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Gov. Polis signs laws to protect some of most vulnerable Coloradans

Gov. Jared Polis signed several bills into law on Monday that are aimed at protecting both older and younger Coloradans.

Senate Bill 23-261, by by Senators Jessie Danielson and Tony Exum along with Representatives Monica Duran and Jenny Willford, creates a board to address low wages, long hours and other issues contributing to high turnover in the healthcare industry.

Colorado is the second-fastest aging state in the country, with the population of 65 and over expected to grow 49% by 2030, but there is a shortage of home health care workers.

The new law creates the Direct Care Workforce Stabilization Board within the Colorado Division of Labor and Employment to study issues leading to high turnover and make recommendations aimed at addressing those issues to the legislature.

Polis also signed bills to help foster youth in Colorado. 

Senate Bill 23-082, by Senators Rachel Zenzinger and Barbara Kirkmeyer and Representatives Judy Amabile and Dafna Michaelson Jenet, creates a housing voucher program for foster youth aged 18 to 26, who have aged out of the foster care system but have trouble finding housing.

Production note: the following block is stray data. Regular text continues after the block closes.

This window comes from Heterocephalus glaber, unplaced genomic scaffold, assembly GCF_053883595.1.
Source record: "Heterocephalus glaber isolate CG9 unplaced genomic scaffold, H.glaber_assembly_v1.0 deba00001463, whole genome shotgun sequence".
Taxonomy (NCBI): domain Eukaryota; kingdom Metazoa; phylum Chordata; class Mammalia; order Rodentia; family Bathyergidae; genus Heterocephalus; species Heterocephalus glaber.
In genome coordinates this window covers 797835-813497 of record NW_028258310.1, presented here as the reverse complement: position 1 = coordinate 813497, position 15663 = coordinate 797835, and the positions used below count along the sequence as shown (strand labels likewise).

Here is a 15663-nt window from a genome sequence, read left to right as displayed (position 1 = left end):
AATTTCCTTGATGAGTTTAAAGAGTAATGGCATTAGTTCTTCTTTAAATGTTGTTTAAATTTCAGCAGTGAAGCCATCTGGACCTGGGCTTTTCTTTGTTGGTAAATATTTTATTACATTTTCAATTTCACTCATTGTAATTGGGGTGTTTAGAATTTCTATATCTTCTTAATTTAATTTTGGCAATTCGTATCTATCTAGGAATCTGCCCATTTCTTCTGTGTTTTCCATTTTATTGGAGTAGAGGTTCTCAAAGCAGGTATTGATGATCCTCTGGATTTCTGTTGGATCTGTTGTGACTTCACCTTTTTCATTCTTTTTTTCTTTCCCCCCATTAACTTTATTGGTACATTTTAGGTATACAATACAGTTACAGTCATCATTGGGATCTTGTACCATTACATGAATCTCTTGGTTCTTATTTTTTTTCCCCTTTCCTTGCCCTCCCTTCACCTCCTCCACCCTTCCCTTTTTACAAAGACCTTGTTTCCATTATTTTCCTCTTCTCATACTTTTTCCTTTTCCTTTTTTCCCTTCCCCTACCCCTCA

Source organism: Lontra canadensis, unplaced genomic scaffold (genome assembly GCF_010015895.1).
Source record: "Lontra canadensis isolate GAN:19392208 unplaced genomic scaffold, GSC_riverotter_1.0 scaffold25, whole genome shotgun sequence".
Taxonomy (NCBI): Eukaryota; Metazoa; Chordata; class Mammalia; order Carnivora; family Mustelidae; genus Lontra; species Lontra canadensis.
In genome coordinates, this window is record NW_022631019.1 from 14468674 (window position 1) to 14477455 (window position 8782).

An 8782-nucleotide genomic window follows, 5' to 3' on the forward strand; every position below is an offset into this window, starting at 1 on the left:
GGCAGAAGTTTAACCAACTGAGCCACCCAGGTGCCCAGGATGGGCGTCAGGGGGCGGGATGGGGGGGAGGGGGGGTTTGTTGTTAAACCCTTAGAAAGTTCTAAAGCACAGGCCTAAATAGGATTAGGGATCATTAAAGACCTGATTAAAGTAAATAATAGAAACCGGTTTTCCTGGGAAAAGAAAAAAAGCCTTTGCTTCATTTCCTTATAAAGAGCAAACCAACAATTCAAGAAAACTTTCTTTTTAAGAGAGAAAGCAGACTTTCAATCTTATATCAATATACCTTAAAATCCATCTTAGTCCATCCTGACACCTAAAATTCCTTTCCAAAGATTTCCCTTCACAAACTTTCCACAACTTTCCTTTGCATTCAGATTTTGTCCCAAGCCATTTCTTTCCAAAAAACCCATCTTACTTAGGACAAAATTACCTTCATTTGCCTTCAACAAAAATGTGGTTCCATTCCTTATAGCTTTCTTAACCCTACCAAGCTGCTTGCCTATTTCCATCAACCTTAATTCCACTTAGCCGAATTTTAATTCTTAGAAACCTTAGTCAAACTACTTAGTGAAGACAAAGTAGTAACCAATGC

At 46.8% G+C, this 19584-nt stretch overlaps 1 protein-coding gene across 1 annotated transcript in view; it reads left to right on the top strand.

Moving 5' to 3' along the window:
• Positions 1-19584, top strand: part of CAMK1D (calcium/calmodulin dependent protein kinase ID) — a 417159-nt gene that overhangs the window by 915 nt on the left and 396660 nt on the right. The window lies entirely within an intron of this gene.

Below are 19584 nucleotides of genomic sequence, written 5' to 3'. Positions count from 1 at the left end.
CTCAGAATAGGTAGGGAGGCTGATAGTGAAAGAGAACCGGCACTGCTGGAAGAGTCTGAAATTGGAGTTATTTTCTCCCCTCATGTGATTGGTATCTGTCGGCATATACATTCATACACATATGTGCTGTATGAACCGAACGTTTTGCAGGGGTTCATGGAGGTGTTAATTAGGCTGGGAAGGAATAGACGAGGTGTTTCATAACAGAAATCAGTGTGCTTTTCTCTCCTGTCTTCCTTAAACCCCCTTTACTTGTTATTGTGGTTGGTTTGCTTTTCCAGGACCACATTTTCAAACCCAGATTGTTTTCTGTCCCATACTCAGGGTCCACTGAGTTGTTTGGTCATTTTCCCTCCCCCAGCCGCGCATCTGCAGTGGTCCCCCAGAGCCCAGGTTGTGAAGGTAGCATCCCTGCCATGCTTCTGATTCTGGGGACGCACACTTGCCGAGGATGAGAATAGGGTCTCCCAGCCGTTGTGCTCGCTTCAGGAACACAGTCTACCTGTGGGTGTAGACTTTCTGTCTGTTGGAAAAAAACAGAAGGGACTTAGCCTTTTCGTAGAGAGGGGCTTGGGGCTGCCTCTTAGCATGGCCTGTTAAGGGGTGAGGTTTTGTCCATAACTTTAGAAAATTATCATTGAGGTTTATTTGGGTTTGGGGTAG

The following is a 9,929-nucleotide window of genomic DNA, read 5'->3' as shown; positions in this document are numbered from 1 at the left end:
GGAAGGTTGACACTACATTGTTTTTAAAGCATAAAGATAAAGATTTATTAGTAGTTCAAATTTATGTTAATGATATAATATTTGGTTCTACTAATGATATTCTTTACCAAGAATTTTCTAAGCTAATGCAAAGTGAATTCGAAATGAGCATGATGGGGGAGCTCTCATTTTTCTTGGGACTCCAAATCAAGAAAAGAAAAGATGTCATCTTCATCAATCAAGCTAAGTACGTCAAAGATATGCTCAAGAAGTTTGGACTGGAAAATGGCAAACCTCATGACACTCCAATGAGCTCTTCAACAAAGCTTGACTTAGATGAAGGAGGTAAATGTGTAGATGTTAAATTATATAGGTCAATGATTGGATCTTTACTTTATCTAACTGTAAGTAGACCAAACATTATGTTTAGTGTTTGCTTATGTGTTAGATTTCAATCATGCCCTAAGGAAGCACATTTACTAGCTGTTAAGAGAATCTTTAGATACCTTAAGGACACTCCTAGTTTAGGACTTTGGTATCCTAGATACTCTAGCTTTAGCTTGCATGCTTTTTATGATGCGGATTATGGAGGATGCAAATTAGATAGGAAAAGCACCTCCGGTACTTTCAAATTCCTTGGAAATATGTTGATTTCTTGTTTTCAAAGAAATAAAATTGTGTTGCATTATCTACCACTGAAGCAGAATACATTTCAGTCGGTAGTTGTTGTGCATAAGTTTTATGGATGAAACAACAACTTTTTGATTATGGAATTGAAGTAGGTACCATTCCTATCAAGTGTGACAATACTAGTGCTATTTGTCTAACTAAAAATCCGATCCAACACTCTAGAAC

The National Youth in Transition database, which is an annual survey of youth transitioning out of foster care, found 36% of youth ages 19-21 in Colorado have experienced homelessness in the last two year.

At one point, homelessness studies have found former foster youth make up as much as 50% of the homeless population. 

The new law provides 100 housing vouchers for foster youth every year and $1.4 million for counties to provide case management for those who receive the vouchers.

Another measure was House Bill 23-1024, by Representatives Serena Gonzales-Gutierrez and Elisabeth Epps and Senators Tony Exum and Kevin Van Winkle, which ensures kids who are removed from their home are placed with relatives when possible. 

It requires the Department of Human Services to use reasonable efforts to help relatives, who want temporary custody but can't afford it and also requires courts to give preference to relatives when placing a child, while creating a rebuttable presumption that placement with relatives is in the child's best interest.

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